Refunds from an airline? Say it ain’t so

Just when you thought that airlines were nickel-and-diming us ruthlessly, (Let me check. Yep, they still are.) we get news to give us a sliver of hope.

An article in USA Today tells us that if the price of a non-refundable airline ticket that you’ve already bought goes down, you can ask for a refund. It just needs to be requested before the scheduled flight.

I’m not sure which idea is more surprising: prices going down, or airlines willingly giving up money.

Southwest makes it the easiest–they’ll rebook at the lower price, refund the price difference directly to your credit card, and they won’t charge you a change fee.

Other carriers give will you a refund, but they make it a little more tedious–giving you a voucher instead of reimbursing your credit card, and they might charge a change fee (from $75 to $150 for a domestic flight). The process for placing the request varies by airline, either by website or phone.

Refund by credit card, without change fee: Southwest
Refund by voucher, without change fee: United, JetBlue, Alaska
Refund by voucher, with change fee: Continental, Delta, US, Airways, Northwest, American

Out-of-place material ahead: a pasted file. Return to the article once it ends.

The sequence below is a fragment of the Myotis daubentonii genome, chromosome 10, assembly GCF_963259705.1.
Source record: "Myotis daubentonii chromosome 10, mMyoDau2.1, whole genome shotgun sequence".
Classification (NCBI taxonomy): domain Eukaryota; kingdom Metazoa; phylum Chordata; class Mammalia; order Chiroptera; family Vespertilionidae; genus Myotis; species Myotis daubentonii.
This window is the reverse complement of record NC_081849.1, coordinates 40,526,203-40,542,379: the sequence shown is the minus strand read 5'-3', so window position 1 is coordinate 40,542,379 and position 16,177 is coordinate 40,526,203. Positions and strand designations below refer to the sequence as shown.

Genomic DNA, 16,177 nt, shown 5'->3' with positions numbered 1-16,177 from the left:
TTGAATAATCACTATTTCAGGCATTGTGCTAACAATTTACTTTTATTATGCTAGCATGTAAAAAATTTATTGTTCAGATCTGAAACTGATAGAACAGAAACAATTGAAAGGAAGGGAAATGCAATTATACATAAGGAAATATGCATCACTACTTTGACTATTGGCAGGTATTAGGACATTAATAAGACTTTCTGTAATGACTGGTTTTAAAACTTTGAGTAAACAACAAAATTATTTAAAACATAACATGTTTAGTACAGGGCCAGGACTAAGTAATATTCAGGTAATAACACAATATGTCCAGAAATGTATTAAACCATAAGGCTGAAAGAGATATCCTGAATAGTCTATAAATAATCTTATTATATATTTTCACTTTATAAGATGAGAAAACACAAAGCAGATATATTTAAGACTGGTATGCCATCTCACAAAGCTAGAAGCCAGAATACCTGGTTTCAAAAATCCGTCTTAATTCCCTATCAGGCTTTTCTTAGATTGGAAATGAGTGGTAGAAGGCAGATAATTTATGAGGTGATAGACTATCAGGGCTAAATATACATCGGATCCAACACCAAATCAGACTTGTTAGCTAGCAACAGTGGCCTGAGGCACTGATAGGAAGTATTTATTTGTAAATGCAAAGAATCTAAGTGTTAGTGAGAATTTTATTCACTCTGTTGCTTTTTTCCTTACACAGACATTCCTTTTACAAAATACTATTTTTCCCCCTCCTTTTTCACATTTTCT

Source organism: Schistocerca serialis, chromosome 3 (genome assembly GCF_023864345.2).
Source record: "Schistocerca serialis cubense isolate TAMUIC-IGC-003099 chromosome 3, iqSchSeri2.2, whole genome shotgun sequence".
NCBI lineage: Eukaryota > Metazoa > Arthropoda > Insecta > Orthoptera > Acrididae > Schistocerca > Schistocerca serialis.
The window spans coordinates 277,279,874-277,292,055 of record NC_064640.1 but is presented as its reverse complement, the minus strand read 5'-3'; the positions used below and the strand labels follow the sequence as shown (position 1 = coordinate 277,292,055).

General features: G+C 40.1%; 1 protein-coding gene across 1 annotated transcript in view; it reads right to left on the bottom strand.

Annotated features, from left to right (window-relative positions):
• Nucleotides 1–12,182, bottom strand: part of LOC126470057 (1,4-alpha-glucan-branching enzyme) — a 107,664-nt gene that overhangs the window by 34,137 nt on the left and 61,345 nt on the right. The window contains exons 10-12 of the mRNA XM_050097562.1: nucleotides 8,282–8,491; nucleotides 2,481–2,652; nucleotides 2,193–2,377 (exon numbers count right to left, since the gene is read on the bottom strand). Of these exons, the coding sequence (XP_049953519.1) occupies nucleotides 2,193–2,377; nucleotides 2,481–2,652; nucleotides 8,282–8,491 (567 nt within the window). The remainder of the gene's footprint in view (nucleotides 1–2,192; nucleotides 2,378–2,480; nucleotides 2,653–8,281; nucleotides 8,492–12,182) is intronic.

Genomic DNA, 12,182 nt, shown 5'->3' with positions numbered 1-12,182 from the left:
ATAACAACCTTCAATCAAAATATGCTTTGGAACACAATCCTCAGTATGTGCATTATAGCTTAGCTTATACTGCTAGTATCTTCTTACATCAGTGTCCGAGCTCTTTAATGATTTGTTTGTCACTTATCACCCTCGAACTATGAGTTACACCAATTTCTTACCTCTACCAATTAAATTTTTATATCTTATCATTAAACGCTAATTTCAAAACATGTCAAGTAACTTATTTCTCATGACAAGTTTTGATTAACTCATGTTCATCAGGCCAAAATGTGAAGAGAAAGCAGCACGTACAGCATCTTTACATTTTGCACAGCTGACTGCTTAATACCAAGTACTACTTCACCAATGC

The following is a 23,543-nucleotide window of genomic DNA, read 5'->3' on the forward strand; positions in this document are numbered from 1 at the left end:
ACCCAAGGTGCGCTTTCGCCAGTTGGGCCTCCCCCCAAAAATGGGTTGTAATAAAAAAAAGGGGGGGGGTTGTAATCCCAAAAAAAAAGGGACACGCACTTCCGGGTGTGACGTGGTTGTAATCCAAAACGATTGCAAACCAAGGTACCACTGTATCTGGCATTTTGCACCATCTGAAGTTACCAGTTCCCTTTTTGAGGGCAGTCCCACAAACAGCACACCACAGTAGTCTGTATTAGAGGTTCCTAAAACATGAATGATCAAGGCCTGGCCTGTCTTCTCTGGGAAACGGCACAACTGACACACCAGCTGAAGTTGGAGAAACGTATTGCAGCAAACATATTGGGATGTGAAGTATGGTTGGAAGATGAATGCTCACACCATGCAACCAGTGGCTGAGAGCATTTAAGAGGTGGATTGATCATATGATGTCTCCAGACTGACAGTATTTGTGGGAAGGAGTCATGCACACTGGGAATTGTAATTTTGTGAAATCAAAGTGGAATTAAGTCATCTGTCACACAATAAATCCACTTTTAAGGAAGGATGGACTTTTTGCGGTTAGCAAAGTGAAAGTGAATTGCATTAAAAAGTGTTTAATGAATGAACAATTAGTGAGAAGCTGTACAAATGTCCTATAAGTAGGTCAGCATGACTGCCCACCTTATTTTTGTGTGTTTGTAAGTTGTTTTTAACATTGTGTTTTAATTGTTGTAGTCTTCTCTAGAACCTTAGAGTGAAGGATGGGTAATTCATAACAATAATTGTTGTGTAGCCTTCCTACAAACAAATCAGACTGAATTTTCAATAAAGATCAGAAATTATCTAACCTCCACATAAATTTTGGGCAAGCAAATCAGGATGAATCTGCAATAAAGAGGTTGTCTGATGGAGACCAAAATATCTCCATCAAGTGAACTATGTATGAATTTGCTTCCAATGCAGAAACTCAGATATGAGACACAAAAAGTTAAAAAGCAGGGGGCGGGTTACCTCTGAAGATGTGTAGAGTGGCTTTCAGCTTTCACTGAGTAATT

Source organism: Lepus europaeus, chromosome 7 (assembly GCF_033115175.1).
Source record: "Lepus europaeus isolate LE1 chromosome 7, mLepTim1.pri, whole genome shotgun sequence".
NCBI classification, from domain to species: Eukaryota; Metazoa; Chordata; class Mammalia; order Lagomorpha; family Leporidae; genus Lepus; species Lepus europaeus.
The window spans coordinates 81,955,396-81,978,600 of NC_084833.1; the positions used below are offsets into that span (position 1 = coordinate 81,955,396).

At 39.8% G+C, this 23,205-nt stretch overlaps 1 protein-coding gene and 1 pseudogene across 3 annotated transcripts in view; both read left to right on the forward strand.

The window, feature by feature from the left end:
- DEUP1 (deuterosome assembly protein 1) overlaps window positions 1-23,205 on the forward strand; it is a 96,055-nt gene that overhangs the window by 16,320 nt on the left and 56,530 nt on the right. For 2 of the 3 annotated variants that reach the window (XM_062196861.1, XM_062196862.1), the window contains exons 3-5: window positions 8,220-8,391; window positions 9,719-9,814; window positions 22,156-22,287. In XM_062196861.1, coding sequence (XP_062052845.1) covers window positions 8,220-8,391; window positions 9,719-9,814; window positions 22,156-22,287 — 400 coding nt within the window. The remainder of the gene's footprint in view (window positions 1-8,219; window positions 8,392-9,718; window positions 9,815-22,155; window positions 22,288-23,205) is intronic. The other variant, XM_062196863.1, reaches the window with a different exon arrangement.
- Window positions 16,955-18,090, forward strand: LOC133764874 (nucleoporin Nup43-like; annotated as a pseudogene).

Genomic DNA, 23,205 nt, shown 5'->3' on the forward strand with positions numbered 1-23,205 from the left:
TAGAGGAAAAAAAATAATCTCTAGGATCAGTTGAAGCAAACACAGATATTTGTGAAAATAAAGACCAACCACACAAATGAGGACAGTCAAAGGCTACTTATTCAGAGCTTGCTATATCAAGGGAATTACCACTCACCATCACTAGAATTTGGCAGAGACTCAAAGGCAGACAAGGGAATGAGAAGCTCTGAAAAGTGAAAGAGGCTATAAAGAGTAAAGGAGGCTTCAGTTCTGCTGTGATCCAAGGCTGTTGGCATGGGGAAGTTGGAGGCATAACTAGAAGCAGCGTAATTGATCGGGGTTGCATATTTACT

No refunds: AirTran, Virgin America, Spirit, Frontier

I hadn’t heard of Alaska’s guarantee before, but I like it: it applies if you buy a ticket on their website, but later notice a cheaper ticket (by $5) for the same flight on another website. If you call within 24 hours, you can still get the price difference applied to your credit card, plus a $50 voucher to boot.

Are you doubtful or encouraged? Yes, it takes some extra legwork to research fares and contact the airlines. And the refund might be nominal after the change fee. But the money that you get back might offset what the airline charges for checking luggage or requesting a blanket. Plus, it’s just satisfying to get money back from the airlines for once, isn’t it?

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British Airways Will Repay Customers After Fraud Ruling

If you flew British Airways between the U.S. and England from August 11, 2004 to March 23, 2006, you may be in luck. BA was caught charging passengers a fuel surcharge that went beyond the actual cost of the gas. The scandal also involved Virgin Atlantic, so travelers who flew with that airline during the above dates are eligible to get in on the action.

Don’t start getting excited or jumping up and down like you’ve won the lottery. The maximum refund per person will be around $20. Still, that’s four beers or five lattes or a fairly decent haircut (in some cities).

Those who are eligible for a refund can apply online with their ticket info, passport number, or frequent flier card. Those who didn’t fly BA or Virgin can still feel good because, for once, big airlines got caught with their hands in passengers’ pockets.

With most airlines going out of their way to cut costs and nickel and dime passengers with added fees, it might not be the last time something like this happens.

Several BA and Virgin execs involved in the surcharge scandal will be doing some hard time after being charged with fraud.

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